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A Nightmare for Democrats? A Nightmare for Democrats?

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A Nightmare for Democrats?


Sen. Patty Murray, D-Wash., co-chair of the Joint Select Committee on Deficit Reduction.(AP Photo/J. Scott Applewhite))

It might be the Democrats’ nightmare. If the super committee fails to come up with a way to cut $1.2 trillion from the deficit, Republicans are all but promising to do everything they can to reverse or mitigate the cuts to national security spending that would be required by the sequester mechanism. And enough Democrats, to save face, might have to go along.

Some Democrats, including the White House, find this scenario to be rubbish. They believe the super committee’s failure puts Republicans on the spot to make a 2012 deal with Democrats, or else lose their cherished Bush-era income tax cuts that expire at the end of next year.


Who’s right? Depends on where you fall on couple of macro-political questions.

First: Is it more politically acceptable today to vote in favor of defense cuts?

The case for “yes” posits that, with the drawdown of the wars in Iraq and Afghanistan and the intense fervor for debt reduction, voters won’t hold a vote to cut defense spending against their member of Congress. It also means voters don’t automatically associate Republicans with national-security strength anymore. (After all, the defense-cut sequester—a 10 percent reduction—was supposed to be their incentive to come to a deal in the joint committee.). Plenty of tea party members are on the record as supporting defense cuts, too.


The case for “no” sees defense cuts as politically suicidal, particularly for the large number of Senate Democrats who are up for reelection. It’s certainly true that a number of prominent congressional Democrats don’t want to cut $650 billion over 10 years. So let’s assume the committee fails and sequestration kicks in. Democrats will face a war with Republicans over the 8 percent cut to nondefense discretionary spending. Republicans, led by Rep. Buck McKeon, R-Calif., chairman of the House Armed Services Committee, have already said they’ll fight to restore defense spending. Assuming a budget comes out of the House without the defense sequester—a budget that would still have to slash $1.2 trillion, because of the Budget Control Act’s requirements—it faces uncertain sledding in the Senate.

But it’s possible that enough Democrats can be cowed into voting for it, lest they get tagged with being anti-defense. President Obama would almost certainly veto this legislation. And then the House and the Senate would have to overturn his veto. Whatever odds you assign to the previous set of actions, getting to a two-thirds vote in the Senate will be nearly impossible.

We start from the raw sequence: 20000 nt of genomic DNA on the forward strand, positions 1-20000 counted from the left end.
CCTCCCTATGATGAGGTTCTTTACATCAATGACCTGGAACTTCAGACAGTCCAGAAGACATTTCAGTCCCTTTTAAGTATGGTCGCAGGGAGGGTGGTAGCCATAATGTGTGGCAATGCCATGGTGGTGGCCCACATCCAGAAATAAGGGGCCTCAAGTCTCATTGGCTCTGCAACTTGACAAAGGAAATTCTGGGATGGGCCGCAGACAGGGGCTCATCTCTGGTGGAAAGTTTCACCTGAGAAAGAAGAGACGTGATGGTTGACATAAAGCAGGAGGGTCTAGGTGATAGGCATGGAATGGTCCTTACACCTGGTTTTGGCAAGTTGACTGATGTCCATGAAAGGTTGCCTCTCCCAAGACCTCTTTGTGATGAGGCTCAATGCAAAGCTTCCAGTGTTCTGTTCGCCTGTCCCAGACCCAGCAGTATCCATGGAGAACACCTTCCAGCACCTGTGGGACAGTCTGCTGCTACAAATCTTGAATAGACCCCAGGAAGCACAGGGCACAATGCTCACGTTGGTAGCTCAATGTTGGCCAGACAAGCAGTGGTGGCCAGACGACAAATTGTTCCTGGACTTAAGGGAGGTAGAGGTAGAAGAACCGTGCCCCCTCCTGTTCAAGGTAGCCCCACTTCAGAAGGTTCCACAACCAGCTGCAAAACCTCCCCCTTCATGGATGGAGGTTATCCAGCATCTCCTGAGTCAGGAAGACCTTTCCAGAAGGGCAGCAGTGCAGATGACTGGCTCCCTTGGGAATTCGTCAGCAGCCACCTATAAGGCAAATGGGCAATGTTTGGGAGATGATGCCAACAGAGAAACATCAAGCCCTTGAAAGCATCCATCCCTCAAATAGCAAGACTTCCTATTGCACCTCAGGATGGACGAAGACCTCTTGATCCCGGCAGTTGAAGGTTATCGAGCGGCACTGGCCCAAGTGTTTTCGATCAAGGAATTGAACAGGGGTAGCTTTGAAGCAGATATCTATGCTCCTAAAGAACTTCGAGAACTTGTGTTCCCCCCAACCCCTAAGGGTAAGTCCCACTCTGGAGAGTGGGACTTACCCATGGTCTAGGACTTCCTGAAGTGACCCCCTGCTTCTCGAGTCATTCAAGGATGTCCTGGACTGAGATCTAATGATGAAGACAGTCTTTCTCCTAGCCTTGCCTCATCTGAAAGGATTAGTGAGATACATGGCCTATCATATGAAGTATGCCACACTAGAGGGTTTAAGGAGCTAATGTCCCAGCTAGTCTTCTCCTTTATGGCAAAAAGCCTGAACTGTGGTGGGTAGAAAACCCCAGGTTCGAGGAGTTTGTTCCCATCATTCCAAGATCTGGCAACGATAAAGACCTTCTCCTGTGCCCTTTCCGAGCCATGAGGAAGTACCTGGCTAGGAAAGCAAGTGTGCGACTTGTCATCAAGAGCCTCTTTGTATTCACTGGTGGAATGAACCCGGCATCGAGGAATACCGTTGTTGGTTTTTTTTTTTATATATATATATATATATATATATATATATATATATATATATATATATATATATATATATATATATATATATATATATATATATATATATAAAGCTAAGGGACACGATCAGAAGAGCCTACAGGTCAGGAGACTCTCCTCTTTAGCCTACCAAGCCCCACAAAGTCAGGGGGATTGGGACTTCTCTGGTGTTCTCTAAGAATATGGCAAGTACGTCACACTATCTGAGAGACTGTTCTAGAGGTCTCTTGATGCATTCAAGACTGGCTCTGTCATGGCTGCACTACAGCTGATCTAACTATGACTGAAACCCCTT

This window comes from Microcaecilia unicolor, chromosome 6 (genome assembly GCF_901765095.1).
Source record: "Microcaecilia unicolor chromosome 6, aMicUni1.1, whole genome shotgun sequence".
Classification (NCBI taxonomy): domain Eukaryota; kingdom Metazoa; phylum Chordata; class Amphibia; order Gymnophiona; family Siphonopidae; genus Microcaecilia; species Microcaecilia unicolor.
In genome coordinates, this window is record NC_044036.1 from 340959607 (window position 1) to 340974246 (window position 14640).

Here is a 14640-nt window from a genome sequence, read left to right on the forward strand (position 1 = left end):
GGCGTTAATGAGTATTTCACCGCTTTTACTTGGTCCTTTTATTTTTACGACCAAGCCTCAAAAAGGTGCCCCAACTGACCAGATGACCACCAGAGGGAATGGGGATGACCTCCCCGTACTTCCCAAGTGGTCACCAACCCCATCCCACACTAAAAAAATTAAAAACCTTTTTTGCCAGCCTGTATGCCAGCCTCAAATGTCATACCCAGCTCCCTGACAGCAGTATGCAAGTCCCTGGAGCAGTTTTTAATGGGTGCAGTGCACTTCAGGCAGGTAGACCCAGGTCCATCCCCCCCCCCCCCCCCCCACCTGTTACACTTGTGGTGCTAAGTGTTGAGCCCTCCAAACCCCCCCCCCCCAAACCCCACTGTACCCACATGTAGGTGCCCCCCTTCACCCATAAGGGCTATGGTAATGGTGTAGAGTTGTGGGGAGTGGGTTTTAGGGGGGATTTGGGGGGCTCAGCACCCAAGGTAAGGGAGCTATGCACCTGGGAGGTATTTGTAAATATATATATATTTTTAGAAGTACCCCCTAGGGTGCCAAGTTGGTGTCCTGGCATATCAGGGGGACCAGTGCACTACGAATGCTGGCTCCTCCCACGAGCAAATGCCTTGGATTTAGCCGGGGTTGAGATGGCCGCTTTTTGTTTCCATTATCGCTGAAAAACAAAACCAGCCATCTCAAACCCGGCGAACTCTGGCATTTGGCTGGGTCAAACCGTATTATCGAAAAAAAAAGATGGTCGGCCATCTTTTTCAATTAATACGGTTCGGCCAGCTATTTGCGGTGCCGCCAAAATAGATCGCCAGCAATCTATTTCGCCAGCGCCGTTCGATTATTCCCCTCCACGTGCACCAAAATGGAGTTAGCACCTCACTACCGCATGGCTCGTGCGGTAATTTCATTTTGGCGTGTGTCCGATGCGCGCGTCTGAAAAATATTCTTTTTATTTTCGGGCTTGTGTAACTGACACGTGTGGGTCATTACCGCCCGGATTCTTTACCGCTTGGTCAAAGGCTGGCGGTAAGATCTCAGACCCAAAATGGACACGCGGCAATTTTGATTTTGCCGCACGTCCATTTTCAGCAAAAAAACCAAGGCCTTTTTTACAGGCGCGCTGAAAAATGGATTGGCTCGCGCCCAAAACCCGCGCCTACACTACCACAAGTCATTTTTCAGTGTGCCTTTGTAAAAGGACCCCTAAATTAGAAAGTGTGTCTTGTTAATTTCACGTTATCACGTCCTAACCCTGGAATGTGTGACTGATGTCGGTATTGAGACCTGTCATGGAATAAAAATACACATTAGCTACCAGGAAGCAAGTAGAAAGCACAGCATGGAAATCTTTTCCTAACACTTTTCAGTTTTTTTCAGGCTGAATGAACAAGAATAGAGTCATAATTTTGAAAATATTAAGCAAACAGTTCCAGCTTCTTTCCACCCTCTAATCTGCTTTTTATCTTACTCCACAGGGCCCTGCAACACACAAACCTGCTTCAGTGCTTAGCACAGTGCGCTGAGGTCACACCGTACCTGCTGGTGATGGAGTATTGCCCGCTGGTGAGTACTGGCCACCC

A second question: Are Republicans negotiating with an eye toward a possible Republican presidency and aiming to avoid anything that saddle their nominee with tax hikes or defense cuts he or she won’t be able to defend?

Implicitly, this assumes that when the next Congress is sworn in, in January 2013, Republicans will control the presidency and the House or Senate or both. With the advent of any new Congress, anything an old Congress does can be reversed. And $650 billion worth of defense spending, even if it is tacitly agreed to in 2012, can be a puff of smoke by 2013.


On taxes, it gets tricky. The super committee itself is structured to provide a strong disincentive to raise taxes—failure does not trigger new or increased taxes, only spending cuts. The Democrats like this because it leaves the Bush tax cuts as a clean issue, an issue that, looking at polling, they think they can handle. Republicans like it because it has given them little incentive to bargain with Democrats using revenue hikes.

The White House and Democrats might be inclined to take a deal that would let the Bush tax cuts expire in exchange for cutting defense spending by a much smaller amount, but the GOP nominee might not cotton to this, and the Democratic base, which is used to seeing their priorities deemed easier to disregard, might marshal opposition in the House.

If there is no deal—and even if there is a deal that’s politically difficult to accept—the political environment next year may determine who has more leverage. If the economy shows sign of recovery, Obama will. If his approval rating doesn’t lift any, Republicans, who aren’t going to get any lower in the polls, can find themselves with a fresh wind at their backs.


Dan Friedman and Billy House contributed contributed to this article.

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